Three is The Magic Number

26 March 2019
Three maids stand in three doorways, giant lobster comes through side doorways

Throughout human history, the number 3 has always had a unique significance, but why?

The ancient Greek philosopher, Pythagoras, postulated that the meaning behind numbers was deeply significant. In their eyes the number 3 was considered as the perfect number, the number of harmony, wisdom and understanding. It was also the number of time – past, present, future; birth, life, death; beginning, middle, end – it was the number of the divine. Three is often the magic number in fairy tales and this certainly rings true in our ‘visually sumptuous’ (Wales Arts Review) production of Mozart’s beloved The Magic Flute.

Our prince charming Tamino is rescued from a big orange lobster by Three Ladies – servants of the Queen of the Night - dressed as nannies or governesses, marking the beginning of his journey of self-discovery and enlightenment. During his quest he is guided by Three Boys who lead him to Sarastro’s temple (the spirits only appear in Sarastro’s kingdom).

Three maids show their red tights to the audience.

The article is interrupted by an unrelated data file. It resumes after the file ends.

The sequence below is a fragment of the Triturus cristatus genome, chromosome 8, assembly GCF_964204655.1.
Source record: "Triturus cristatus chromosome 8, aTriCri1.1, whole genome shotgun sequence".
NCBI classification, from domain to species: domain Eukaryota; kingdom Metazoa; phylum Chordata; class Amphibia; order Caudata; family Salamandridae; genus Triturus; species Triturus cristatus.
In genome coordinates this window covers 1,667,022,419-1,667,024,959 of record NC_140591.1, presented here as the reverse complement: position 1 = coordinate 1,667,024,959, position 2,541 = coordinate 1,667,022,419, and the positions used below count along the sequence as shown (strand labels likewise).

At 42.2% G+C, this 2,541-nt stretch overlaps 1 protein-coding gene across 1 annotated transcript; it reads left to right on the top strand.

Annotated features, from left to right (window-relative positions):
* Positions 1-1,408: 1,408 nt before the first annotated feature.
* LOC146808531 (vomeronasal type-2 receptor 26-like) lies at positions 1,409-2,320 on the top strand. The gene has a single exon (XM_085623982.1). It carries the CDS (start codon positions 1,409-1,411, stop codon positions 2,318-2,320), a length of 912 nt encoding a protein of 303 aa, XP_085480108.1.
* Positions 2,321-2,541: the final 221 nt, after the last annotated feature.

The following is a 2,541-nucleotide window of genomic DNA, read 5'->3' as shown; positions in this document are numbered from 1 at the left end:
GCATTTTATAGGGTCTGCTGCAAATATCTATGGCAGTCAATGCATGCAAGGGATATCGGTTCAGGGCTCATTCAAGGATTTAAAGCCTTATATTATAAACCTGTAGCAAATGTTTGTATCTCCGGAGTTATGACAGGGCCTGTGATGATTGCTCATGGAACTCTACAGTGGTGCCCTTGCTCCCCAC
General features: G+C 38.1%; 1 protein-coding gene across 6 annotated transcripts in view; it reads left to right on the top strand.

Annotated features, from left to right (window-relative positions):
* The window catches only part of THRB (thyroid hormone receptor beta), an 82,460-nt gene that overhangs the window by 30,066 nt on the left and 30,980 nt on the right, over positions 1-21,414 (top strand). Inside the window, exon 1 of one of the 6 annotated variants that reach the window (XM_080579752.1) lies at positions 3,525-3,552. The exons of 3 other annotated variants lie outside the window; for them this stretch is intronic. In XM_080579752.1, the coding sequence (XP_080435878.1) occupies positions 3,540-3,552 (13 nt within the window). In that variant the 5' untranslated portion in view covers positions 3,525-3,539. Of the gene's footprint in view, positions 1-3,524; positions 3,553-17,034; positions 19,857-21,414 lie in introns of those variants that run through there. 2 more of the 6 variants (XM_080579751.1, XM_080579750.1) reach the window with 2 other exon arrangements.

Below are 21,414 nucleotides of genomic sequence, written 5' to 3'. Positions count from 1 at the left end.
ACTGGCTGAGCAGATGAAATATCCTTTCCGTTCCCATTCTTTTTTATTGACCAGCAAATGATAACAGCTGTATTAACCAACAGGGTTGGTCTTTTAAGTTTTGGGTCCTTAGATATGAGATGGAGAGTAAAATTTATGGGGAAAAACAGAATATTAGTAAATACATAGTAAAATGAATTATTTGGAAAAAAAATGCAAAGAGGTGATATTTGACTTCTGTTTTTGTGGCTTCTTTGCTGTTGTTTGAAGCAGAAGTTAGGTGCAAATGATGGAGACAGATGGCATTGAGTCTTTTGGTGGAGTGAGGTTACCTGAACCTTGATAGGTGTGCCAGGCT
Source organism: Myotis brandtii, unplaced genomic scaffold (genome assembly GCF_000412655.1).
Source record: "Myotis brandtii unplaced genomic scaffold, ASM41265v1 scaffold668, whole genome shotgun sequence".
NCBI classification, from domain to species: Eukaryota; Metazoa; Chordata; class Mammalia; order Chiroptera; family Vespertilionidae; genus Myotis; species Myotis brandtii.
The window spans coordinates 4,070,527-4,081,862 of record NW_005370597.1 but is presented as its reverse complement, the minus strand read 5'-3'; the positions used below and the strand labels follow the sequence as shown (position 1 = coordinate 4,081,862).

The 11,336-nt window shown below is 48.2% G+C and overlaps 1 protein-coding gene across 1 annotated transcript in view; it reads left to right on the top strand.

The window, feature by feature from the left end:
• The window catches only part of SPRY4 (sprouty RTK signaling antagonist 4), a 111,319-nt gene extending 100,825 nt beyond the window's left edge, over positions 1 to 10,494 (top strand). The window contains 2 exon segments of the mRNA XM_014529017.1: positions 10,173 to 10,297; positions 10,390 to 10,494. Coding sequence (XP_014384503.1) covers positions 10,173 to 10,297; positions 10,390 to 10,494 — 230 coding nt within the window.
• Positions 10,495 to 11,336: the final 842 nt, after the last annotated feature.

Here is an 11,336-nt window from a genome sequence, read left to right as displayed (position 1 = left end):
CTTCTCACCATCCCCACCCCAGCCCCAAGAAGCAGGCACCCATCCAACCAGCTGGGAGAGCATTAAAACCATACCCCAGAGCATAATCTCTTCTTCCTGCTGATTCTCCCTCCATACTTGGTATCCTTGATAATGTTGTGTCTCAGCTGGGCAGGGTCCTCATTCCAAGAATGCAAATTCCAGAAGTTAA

Three boys on bikes with fish head and tale cycling through the air.

The number 3 is also associated with the Freemasons, of which Mozart and his librettist Schikaneder were members, and the theme of 3 appears repeatedly in the piece – both on stage and in the pit.

The opera’s opening overture is written in Eb Major, which has 3 flats, and it begins with 3 chordal gestures, imitating the secret knock that masons would have used in Vienna at the time to gain access to their Lodges. 

Our irresistible production was designed by Julian Crouch and he emphasised the magical number by having 3 doors in each of the set’s 3 walls. Strength, beauty and wisdom also symbolize the 3 great pillars of the Lodges. Inscriptions upon the 3 temples refer to Nature, Reason and Wisdom, also of Masonic origin. To the Viennese of that day, political symbolism was easily and broadly interpreted; they saw the opera's Queen of the Night as no one other than their own Empress Maria Theresa, the hero Tamino was seen to be the “good” Emperor Joseph and the heroine Pamina was the Austrian people itself.

Pythagoras believed that the number 3 stood for good fortune and following recent reviews for our revival production, we agree. Described by the critics as ‘an unabashedly entertaining evening of operatic pantomime’ (Bachtrack), don’t miss our re-telling of Mozart’s coming of age story at a theatre near you this Spring Season.